Many people assume that to eat healthy requires breaking the bank, but does this actually have to be the case? Sure, buying organic produce and grass fed meats and dairy can become pricey, but there are ways to avoid spending a pretty penny. If you are hoping to improve your diet, but worried that buying the most nourishing foods will set you back financially, check out these 5 steps to healthy cooking. Not only will you become more in touch with the healthier cook in you, you’ll also save money while doing it!
Meal planning is essential.
The best way to save money is to plan the week’s meals out beforehand. Not only will this allow you to only purchase what you need for the days ahead, but it will eliminate an enormous amount of waste. Foods are less likely to go bad if you know exactly what is in your fridge and when you are planning to use it. Also always make sure you have kitchen staples on hand, like cooking oils and canned veggies, and things you can snack on like fresh fruit or trail mix.
Spend time in the kitchen chopping and dicing.
Pretty much every grocery store has a refrigerated area in the produce section designated for precut fruits and veggies. Try to avoid purchasing any of these, because they are often significantly more expensive than the uncut version. So instead of buying diced onions, purchase a whole onion. Sure, you might spend a few extra minutes in the kitchen dicing, chopping, and mincing – but it is significantly cheaper to purchase the whole food, and also adds to the overall cooking experience.
Organic is not always necessary.
When people think “healthy”, the word organic often comes to mind. But purchasing organic foods is not always more beneficial to your health. Just remember the “Clean 15, Dirty Dozen” rule. There are generally 12 or so produce items that should be bought organic due to high pesticide use. These are typically those items where you eat the outer skin, like apples and leafy greens. There are 15 common ones that are considered clean, so no need to purchase organic. These are food items where the outer layer is peeled away, like oranges or avocados.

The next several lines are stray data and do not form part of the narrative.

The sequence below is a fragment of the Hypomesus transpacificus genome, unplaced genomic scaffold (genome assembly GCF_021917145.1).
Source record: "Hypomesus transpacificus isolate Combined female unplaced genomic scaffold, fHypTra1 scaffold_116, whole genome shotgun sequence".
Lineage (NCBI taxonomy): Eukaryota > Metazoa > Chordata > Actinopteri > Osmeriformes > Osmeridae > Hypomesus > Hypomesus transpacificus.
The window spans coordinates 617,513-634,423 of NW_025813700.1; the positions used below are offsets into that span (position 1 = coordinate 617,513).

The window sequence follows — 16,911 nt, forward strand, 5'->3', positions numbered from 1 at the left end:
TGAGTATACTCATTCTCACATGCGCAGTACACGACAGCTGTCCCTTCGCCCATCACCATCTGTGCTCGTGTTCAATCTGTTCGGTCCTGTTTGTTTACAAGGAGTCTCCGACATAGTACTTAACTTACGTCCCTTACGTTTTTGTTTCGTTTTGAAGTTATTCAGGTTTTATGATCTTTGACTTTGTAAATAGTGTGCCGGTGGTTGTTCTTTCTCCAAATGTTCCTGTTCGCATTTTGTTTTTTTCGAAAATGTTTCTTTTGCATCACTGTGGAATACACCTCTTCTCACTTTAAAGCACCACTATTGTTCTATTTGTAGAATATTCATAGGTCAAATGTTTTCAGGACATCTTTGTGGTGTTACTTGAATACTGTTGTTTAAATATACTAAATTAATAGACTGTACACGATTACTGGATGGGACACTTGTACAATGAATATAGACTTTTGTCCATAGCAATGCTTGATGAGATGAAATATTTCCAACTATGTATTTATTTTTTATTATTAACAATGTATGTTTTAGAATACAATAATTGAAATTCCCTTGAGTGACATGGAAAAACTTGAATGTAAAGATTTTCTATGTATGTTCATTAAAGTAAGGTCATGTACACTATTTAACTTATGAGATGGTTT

Do you really need all of those animal products?
The most expensive part of our grocery bill is usually organic meat and dairy products, so consider cutting back on these. If you limit – or cut out all together – the amount of animal products you eat each week, you’ll leave the grocery store feeling a little less overwhelmed by the money you just spent. And it also turns out eating less animal products can be beneficial to your overall health.
Purchase seasonal foods.
The easiest way to save money on organic and conventional produce is to buy what’s in season. Not only is seasonal food cheaper, it’s also richer and more delicious than foods that are grown out of season. For example, strawberries bought in January will be three times more expensive and three times less juicy and delicious than strawberries purchased in April.